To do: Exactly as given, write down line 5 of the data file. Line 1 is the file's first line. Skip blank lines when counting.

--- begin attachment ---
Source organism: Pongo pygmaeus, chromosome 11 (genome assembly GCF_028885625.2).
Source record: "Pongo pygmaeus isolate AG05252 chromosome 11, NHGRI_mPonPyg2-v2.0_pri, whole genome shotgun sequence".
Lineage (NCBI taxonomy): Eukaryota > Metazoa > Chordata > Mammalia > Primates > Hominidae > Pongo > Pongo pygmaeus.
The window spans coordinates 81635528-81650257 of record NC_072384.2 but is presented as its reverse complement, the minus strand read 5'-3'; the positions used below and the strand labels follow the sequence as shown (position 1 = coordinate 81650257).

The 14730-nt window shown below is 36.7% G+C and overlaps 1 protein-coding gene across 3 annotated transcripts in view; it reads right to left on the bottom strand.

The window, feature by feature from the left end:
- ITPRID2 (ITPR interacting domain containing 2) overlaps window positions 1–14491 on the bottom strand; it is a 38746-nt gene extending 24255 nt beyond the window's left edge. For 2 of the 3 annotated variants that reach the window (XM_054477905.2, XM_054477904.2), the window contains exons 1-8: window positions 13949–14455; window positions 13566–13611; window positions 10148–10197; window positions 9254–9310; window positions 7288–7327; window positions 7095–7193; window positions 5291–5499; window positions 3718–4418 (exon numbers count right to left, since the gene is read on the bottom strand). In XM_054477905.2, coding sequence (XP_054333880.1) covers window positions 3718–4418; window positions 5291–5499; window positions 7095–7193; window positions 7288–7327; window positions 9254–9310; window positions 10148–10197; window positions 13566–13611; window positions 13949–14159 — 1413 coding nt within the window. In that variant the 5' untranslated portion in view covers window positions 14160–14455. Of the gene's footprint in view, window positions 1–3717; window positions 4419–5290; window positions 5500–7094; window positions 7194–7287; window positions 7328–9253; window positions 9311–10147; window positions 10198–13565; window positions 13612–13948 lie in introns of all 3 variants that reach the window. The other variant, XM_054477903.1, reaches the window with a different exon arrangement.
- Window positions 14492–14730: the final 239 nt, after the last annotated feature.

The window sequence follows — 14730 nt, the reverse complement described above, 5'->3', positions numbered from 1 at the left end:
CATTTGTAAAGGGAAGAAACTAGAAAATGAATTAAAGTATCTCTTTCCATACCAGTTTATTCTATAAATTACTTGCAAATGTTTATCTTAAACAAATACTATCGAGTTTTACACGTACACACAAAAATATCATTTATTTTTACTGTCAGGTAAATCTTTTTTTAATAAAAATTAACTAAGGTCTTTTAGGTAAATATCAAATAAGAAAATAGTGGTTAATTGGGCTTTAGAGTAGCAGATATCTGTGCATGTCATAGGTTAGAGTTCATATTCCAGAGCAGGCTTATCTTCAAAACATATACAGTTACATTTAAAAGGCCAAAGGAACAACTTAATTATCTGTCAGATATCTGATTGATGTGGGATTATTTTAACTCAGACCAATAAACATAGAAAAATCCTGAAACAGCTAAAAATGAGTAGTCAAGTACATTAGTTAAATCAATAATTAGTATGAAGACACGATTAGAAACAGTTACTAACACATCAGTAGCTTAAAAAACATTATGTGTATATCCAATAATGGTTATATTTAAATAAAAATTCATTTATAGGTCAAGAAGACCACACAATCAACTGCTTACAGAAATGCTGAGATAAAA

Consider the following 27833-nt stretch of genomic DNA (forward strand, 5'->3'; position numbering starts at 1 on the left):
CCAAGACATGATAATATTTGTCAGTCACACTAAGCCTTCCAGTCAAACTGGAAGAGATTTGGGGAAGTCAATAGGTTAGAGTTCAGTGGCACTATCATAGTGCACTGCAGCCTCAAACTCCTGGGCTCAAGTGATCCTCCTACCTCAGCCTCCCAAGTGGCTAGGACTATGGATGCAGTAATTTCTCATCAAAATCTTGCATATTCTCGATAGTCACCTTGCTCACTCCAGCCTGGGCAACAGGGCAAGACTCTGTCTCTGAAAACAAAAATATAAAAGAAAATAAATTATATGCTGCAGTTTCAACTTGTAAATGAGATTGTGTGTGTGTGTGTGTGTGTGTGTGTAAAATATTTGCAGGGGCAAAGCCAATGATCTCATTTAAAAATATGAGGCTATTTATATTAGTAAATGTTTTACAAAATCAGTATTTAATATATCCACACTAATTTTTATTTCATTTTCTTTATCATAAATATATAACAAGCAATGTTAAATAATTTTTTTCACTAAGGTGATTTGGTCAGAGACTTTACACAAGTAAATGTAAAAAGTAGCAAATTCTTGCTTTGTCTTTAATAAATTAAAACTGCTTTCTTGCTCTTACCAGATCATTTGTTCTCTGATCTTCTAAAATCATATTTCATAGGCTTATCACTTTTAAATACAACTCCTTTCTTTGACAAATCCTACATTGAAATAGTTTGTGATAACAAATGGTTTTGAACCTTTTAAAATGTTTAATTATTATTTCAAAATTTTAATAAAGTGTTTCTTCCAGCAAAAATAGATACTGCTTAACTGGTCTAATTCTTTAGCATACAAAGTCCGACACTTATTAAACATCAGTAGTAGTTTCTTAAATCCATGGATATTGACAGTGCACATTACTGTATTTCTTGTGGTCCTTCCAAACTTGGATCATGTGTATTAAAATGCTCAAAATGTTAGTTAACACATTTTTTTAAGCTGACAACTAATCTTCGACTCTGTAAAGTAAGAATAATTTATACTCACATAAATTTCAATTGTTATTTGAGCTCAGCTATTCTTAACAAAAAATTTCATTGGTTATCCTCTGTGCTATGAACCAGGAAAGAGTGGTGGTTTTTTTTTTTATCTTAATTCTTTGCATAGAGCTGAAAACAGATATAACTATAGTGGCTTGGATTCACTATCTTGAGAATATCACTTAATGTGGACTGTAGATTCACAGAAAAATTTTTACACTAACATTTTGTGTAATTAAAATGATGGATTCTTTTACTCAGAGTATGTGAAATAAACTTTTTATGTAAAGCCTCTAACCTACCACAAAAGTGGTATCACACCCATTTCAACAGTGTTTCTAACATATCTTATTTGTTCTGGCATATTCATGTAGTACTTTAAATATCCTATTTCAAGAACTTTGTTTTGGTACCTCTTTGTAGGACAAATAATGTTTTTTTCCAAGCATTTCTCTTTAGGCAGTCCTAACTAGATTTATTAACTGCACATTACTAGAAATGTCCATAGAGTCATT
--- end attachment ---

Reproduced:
The 14730-nt window shown below is 36.7% G+C and overlaps 1 protein-coding gene across 3 annotated transcripts in view; it reads right to left on the bottom strand.